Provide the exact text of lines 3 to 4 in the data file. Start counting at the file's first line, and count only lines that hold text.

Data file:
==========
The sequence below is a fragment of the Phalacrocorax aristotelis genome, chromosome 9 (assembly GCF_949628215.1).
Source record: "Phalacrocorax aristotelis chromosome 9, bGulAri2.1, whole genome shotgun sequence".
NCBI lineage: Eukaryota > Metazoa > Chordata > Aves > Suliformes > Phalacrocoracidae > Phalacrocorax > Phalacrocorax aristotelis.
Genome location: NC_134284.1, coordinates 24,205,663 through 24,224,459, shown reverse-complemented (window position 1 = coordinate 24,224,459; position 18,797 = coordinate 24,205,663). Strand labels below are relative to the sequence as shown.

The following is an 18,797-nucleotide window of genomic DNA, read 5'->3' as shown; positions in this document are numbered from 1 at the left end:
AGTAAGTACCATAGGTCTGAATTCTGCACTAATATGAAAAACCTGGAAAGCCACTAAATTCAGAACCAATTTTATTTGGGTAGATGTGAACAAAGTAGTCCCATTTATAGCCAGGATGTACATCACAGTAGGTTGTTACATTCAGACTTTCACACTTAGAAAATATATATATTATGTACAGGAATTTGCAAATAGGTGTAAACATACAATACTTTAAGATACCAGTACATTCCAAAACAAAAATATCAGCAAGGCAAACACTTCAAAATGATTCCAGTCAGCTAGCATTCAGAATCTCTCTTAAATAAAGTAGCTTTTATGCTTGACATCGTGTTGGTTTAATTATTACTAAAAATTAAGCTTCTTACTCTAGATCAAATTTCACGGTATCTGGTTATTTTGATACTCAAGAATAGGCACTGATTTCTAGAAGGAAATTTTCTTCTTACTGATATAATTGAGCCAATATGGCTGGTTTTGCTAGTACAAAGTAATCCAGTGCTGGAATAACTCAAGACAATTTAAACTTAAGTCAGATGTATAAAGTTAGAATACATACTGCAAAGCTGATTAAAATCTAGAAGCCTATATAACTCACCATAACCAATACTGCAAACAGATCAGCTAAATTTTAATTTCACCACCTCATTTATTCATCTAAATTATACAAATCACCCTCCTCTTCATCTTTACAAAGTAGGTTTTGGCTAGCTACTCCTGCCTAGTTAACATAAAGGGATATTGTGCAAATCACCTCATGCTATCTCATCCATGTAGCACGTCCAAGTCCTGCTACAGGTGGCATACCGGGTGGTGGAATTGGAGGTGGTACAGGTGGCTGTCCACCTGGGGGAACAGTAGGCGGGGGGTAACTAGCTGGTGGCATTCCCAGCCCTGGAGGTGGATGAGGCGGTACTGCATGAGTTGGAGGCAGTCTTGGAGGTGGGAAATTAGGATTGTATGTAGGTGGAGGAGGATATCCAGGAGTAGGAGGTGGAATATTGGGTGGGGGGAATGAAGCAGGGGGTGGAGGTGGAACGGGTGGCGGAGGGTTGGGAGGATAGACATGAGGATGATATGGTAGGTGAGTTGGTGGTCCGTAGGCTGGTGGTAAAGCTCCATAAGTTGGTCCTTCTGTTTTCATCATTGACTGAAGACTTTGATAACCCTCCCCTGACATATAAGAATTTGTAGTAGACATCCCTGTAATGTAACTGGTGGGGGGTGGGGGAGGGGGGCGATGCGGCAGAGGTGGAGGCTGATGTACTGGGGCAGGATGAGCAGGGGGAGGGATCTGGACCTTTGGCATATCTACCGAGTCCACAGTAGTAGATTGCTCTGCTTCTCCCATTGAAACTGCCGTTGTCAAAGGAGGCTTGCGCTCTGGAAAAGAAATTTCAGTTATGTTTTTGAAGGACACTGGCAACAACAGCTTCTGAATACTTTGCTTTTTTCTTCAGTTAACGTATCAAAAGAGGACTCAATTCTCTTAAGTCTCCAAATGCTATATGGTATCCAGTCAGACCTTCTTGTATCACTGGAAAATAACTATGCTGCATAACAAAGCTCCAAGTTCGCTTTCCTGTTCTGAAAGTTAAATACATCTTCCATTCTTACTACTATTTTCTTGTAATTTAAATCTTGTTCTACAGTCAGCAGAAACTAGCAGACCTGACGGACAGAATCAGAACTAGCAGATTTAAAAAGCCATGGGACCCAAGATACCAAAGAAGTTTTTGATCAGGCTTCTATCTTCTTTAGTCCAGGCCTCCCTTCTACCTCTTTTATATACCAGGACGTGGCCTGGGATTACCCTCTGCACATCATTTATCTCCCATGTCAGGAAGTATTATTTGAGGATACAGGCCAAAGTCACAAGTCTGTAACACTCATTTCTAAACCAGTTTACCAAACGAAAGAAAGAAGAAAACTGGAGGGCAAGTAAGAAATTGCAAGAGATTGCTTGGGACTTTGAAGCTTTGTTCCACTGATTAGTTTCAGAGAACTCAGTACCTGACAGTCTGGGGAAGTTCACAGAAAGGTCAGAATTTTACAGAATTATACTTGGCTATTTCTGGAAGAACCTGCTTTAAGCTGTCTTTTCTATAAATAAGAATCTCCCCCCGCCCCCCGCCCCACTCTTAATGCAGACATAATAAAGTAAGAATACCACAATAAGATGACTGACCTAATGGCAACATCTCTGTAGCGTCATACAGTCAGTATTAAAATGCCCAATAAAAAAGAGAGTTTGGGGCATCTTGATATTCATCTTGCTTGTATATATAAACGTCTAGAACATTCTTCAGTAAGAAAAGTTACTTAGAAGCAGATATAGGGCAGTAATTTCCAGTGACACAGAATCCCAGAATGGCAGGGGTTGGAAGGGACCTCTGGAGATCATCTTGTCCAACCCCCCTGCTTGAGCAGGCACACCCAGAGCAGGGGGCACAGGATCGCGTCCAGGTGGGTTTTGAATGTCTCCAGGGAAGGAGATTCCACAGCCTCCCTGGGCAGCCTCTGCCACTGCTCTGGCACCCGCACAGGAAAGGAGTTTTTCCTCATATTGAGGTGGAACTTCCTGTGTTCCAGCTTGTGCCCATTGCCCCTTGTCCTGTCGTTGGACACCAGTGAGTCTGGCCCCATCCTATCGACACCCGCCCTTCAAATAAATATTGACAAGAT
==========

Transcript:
NCBI lineage: Eukaryota > Metazoa > Chordata > Aves > Suliformes > Phalacrocoracidae > Phalacrocorax > Phalacrocorax aristotelis.
Genome location: NC_134284.1, coordinates 24,205,663 through 24,224,459, shown reverse-complemented (window position 1 = coordinate 24,224,459; position 18,797 = coordinate 24,205,663). Strand labels below are relative to the sequence as shown.